Last Updated: August 28, 2014
by Andrea Cerny
Registering for classes can be stressful and frustrating. The classes you want might be filled and the others may be uninteresting or their times clash with your other classes. To avoid such a conundrum, you need to plan ahead and adjust accordingly. Here are some useful tips to help you get the prefect class schedule!
1. Take care of all of your required courses.
Every major at every college has a list of course requirements that must be satisfied in order to graduate with a degree, so understanding those requirements is a good first step. Once you have researched the requirements and learned more about the available classes, you can then loosely plan out your remaining years at school. Some of your classes may overlap and/or satisfy general education courses, which will give you more freedom to choose other fun classes to take outside of your requirements. Pay attention to classes that have pre-requisites (a class that must be taken before you can take that class) and plan accordingly.
If you’re uncertain about your major at this point, try taking some introductory classes across multiple subjects to gain exposure and figure out your interests and strengths. Ensure they are general education requirements so they can be applied to your major requirements once you’ve decided. Many colleges even offer special programs for undecided students that allow them to explore multiple areas of study to help them decide what to ultimately major in, so see what’s available at your college.
2. Timing is everything.
Thoroughly research when your available classes will be offered. Some classes are offered only one semester a year, and some special topics classes might be offered once ever, so make sure you know when and if you’ll be able to take the ones on your wish list. Checking out courses offered in previous semesters will be beneficial as certain courses tend to have registration and time trends.
Whenever possible, try to schedule your classes during the time of day when you’re most alert and productive. Early birds, for example, will thrive in morning classes. However, if you’re more of a night owl and have a hard time functioning in the morning, consider filling your schedule with afternoon and/or night classes. If you end up having to setting with a class at a time that’s less than ideal, try your best to prepare adequately for it. You wouldn’t want to do poorly in an early class just because you decided to stay up way too late the night before and couldn’t concentrate.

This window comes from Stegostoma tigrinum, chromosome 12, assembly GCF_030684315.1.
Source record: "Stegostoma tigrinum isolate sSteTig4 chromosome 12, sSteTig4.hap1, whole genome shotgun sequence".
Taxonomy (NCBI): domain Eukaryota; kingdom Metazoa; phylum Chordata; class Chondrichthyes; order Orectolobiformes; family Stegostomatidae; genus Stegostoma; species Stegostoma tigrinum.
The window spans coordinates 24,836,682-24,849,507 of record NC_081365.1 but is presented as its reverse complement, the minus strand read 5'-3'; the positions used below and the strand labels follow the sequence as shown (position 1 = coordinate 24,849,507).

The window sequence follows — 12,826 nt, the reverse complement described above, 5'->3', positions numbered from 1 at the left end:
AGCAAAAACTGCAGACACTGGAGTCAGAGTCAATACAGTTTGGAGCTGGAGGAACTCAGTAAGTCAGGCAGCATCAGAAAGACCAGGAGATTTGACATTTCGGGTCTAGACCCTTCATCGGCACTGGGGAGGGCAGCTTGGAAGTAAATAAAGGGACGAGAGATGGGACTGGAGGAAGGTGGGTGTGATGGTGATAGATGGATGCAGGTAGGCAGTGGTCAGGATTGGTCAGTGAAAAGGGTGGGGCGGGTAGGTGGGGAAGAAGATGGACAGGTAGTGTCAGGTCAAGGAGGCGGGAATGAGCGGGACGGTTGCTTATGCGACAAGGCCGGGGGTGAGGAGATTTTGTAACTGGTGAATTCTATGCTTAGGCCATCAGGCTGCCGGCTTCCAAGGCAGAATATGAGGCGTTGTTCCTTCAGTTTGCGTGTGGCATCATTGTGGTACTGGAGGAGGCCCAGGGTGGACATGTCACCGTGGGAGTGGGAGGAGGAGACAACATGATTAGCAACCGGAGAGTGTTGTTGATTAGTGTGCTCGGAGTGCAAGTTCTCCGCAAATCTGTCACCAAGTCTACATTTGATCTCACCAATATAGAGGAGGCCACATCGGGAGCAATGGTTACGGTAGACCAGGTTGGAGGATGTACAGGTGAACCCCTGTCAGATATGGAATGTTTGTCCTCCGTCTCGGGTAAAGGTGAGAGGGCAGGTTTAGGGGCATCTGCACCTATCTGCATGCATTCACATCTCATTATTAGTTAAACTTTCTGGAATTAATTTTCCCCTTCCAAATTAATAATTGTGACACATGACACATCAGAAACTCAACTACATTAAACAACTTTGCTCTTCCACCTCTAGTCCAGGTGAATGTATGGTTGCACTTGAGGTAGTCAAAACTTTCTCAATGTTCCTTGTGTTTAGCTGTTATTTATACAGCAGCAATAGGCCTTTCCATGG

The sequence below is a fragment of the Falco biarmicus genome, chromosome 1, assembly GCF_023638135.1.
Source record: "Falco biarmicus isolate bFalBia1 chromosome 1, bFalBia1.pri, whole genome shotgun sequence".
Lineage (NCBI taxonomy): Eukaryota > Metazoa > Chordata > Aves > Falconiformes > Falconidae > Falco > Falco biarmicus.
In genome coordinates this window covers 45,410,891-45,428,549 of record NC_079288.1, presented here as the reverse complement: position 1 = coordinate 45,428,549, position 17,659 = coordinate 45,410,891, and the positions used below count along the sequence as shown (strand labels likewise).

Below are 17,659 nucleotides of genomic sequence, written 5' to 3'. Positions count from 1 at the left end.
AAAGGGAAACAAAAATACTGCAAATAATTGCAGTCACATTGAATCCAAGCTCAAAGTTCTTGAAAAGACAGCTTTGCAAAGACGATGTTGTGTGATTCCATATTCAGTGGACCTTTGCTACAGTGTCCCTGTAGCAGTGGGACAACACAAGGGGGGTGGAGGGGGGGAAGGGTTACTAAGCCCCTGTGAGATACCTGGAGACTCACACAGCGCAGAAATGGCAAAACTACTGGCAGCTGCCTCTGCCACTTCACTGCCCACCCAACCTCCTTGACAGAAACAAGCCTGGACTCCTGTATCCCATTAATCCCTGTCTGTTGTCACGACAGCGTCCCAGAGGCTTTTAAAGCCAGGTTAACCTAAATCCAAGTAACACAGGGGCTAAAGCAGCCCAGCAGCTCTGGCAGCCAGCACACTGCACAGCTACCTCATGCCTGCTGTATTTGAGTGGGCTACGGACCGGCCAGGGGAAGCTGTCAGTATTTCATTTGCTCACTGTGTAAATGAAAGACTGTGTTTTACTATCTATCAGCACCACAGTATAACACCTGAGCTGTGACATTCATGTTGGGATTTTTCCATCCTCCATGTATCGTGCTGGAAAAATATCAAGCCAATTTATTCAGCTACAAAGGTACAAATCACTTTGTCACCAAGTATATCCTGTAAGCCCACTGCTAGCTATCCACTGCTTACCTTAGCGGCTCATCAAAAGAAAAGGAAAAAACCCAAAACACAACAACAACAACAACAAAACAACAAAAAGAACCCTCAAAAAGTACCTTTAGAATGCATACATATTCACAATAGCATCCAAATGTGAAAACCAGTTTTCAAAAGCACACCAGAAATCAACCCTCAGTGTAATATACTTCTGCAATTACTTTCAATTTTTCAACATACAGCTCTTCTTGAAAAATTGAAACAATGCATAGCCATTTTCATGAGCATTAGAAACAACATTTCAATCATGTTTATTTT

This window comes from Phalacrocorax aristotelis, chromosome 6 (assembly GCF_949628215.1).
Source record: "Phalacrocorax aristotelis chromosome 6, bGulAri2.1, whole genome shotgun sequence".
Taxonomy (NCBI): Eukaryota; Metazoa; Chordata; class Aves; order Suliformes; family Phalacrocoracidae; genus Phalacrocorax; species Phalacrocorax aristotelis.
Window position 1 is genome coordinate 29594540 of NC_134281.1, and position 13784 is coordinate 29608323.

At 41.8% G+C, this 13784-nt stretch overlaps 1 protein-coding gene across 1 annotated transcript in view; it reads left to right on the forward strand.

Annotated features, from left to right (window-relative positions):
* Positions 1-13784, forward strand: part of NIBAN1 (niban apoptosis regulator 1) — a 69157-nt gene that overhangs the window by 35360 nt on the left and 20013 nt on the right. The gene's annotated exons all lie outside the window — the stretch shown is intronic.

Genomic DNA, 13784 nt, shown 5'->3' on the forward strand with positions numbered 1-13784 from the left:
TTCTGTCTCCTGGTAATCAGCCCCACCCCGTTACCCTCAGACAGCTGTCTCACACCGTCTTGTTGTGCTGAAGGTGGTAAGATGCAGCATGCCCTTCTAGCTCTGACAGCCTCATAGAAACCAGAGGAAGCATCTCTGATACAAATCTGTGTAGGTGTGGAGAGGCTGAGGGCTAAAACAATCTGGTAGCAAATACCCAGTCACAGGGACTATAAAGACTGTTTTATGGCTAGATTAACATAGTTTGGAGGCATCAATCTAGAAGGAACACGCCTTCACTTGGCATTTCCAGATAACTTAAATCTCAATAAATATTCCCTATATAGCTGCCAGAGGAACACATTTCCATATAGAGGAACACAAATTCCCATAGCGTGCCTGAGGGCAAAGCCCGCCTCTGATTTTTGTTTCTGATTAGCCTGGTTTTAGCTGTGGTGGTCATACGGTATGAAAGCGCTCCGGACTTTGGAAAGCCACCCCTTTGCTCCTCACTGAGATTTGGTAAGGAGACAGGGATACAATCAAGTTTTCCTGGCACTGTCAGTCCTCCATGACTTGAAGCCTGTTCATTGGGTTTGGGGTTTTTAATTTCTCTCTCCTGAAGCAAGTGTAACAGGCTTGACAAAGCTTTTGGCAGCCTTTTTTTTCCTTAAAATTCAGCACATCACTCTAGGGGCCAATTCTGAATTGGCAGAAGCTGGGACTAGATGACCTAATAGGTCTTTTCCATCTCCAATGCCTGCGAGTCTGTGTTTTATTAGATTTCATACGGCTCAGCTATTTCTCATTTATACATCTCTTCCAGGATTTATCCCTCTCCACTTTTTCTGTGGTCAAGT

3. Having fun isn’t hard.
If you decide to take a heavy course-load, you might be satisfying more requirements per semester, but it can certainly get stressful. The pressure to do well in all those classes can make you go crazy. To save your sanity, try taking one or two lower-pressure elective classes each semester to ease the stress and pressure. These electives can be fun and might even fulfill a few general education requirements for your degree program. Electives in subjects like physical fitness or art can help you learn new skills, improve your current abilities, gain more knowledge, get creative, and even socialize.
4. Take a breather.
Be reasonable and practical with your class schedule. If you’re just starting college, remember that college is different from high school, so take it slow and test out how much work you can handle. Don’t forget to leave a break in your schedule to eat lunch and/or dinner, because being hungry during class is horrible. If you’d rather not be alone during your breaks, try scheduling with a friend so you can have some company. A break is also great for catching up on homework, working out, or seeking tutoring or advising. You can also aim to have classes only on specific days of the week, leaving other days completely free. Free days can leave you with the opportunity to focus longer stretches of time on your studies or even work part-time to get some extra spending money.image credit: scribendi.com
Original Post Date: August 28th, 2014